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The soundtrack of SpellForce

Interview JoWooD – Dynamedion:

JoWooD: Early on you became known for the very extensive soundtrack of “SpellForce – The Order of Dawn”, as well as the ones of the add-ons “Breath of Winter” and “Shadow of the Phoenix”. The soundtrack of “SpellForce – The Breath of Winter” brought you the German developer award in the category “Best Soundtrack / Ingame Sound”, the main theme of SpellForce “The Order of Dawn” was the only title of a then current German computer game that was played as part of the symphonic opening concert of the Games Convention 2003. These are just a few examples of the success. How much did you focus on the previous SpellForce style? Where are the main differences of the music?

Pierre Langer: First of all, we were incredibly happy about the success of the soundtrack for the first SpellForce part. After all SpellForce was our very first project in the games industry; so it is all the more thrilling, the soundtrack has become so popular. We had a lot of time for the development of the music to “SpellForce – The Order of Dawn”, so we had the possibility to try out a lot of things and then only further develop the best parts. That is what turned into the specific “SpellForce” style which we even managed to expand for the two add-ons of the first part. With these we already covered a large part of the compository possibilities of what we knew would work in the game, so for “SpellForce 2 – Shadow Wars” we were aiming for a kind of quintessence out of the experiences of “SpellForce – The Order of Dawn”. We wanted to focus less on film music examples or other games, but instead get our idea of the world of SpellForce across as impressively as possible. After the title theme of “SpellForce2- Shadow Wars” was played with the singer “Talia” as a special feature on this year’s opening concert of the Games Convention and received a fantastic feedback there, we hope to match the success of the soundtrack to “SpellForce – The Order of Dawn”.

Tilman Sillescu: I think the main difference is the use of a real orchestra. This made the whole soundtrack altogether more cinematic and lively, the dramatic passages have become more emotional, more real, because a passionate 70 people orchestra played this music with devotion. That makes for a totally different effect than if the music had been programmed with samplers on a computer.


JoWooD: Just like in the first part of the game you will be responsible for the complete sound setting of the game – sound effects and implementation in the game included. Where are the specialties in that realm, what has changed compared to the first part?

Pierre Langer: Well, the special thing probably is that the interactive music system this time does not grow along, but its idea can be summarized quite clearly. The whole technical level had to be rebuilt, as "SpellForce 2 – Shadow Wars" is based on a different engine, but we can still simply optimize the experiences of “SpellForce – The Order of Dawn”, just like with the music itself, without having to test everything from scratch again. And stylistically we also try to stay faithful to the SpellForce universe there. So there is no revolution – but an evolution of sound.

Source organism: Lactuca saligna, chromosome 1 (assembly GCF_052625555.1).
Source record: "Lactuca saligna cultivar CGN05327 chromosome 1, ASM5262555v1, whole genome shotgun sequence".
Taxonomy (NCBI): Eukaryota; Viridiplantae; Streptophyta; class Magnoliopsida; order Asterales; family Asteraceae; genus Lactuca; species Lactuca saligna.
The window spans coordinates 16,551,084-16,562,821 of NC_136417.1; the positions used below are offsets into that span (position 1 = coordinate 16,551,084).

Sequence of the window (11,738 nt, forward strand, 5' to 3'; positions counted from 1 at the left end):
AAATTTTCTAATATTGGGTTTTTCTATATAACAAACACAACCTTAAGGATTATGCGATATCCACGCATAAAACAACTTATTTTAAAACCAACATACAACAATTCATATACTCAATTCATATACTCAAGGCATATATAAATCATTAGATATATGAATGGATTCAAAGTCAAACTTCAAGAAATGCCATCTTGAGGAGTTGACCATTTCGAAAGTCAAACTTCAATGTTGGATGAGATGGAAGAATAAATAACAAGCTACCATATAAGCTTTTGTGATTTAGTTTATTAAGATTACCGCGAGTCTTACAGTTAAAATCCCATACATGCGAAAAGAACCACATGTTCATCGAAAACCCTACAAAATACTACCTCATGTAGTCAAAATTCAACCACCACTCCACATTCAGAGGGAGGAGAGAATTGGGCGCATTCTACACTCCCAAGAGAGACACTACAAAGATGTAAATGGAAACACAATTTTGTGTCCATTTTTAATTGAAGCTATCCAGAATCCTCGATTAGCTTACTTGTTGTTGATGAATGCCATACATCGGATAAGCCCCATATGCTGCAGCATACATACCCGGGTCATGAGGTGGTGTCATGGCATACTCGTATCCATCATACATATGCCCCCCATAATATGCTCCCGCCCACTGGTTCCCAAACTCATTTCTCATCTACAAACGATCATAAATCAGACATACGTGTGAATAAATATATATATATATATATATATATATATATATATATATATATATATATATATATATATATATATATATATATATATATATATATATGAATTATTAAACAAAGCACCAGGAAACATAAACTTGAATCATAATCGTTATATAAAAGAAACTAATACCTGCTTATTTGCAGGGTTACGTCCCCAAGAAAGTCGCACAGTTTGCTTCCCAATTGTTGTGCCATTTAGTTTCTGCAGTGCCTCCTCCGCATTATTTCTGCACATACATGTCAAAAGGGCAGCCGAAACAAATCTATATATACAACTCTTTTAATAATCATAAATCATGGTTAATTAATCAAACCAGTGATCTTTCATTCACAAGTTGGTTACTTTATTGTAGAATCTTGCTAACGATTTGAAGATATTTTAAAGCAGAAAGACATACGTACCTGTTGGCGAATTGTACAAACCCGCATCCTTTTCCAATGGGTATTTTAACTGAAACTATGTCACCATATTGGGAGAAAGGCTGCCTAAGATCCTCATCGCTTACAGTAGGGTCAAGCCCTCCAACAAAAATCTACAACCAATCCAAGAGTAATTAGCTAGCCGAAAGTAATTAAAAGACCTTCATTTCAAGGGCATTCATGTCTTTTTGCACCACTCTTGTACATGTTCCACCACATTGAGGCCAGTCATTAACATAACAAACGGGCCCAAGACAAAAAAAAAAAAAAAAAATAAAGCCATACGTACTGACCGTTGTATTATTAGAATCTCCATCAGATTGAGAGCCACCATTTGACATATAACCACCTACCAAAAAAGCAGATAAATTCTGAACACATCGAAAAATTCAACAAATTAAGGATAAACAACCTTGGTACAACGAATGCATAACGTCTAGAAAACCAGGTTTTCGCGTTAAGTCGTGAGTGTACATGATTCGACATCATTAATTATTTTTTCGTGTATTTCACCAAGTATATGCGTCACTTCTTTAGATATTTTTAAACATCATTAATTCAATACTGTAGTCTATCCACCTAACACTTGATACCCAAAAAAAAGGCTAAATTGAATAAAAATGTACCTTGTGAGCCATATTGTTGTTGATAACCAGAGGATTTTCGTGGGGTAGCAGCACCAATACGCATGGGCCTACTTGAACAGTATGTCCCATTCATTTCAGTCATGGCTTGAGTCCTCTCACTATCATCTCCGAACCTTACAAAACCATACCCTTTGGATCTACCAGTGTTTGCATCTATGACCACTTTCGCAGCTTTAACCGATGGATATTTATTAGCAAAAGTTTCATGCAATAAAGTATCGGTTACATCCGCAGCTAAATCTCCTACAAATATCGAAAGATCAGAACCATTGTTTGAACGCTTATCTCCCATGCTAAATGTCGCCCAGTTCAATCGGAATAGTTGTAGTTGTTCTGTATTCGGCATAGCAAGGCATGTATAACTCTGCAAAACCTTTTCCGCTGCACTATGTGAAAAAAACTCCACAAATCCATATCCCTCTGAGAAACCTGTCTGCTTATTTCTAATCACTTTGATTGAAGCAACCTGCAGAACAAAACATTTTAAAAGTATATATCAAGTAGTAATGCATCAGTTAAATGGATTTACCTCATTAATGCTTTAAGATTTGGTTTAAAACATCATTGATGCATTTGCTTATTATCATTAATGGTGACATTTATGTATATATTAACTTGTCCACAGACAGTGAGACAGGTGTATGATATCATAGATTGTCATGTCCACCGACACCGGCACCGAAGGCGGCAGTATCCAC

JoWooD: What are for you the most outstanding elements of the soundtrack to "SpellForce 2 – Shadow Wars"? How did you deal with the challenge of composition?

Tilman Sillescu: Beside the main theme called „Shadowsong“, which the singer Talia recorded for us, there are especially the main themes of the single nations the player can play. We tried to achieve the widest musical range possible in order to create a subconscious emotional attachment to the different nations. So the Elf people are musically characterized by very lyric and fragile sounds, carried by solo vocals, mystical choir passages, Celtic harp and string instruments. The humans have a proud, down-to-earth theme with horns, the Orcs get a dark atmosphere by the archaic tribal rhythms of the ethno drums and a sombre “monster choir”. These as well as other guiding themes connected to the different people are being quoted, processed and developed in the background music, as well as in the action music, so that the story is emotionally supported like in a cinema film. And last but not least in some important passages we also quote the “SpellForce – The Order of Dawn” guiding theme as a connecting element of the SpellForce parts.


JoWooD: How important do you think the function and importance of music is in a game like “SpellForce 2 – Shadow Wars”?

Pierre Langer: In my opinion music in games is just as important as in films. The player has only got two senses that are being used while playing –the visual and the audio. While the visual stimulus works very directly and establishes the direct contact between the game and the gamer, the realm of sound offers more subtle possibilities to influence the player. The subconscious function of music is very high – you can musically influence the same scenes in different ways, so one time the player is scared out of his mind and the other time he feels joy, courage or whatever. In a game like that you can use this effect very well. Genres like adventures or pure role playing games are more suitable for filmic background music however, but beside the role playing features SpellForce also offers a strong story that you can use for music very well. So if you have the appropriate interactive music system and if you write the according moving and thrilling music, music and sound can enhance a game enormously.






© 2014 by Nordic Games GmbH, Austria. Published by Nordic Games GmbH. SpellForce is a registered trademark of GO Game Outlet AB, Sweden.
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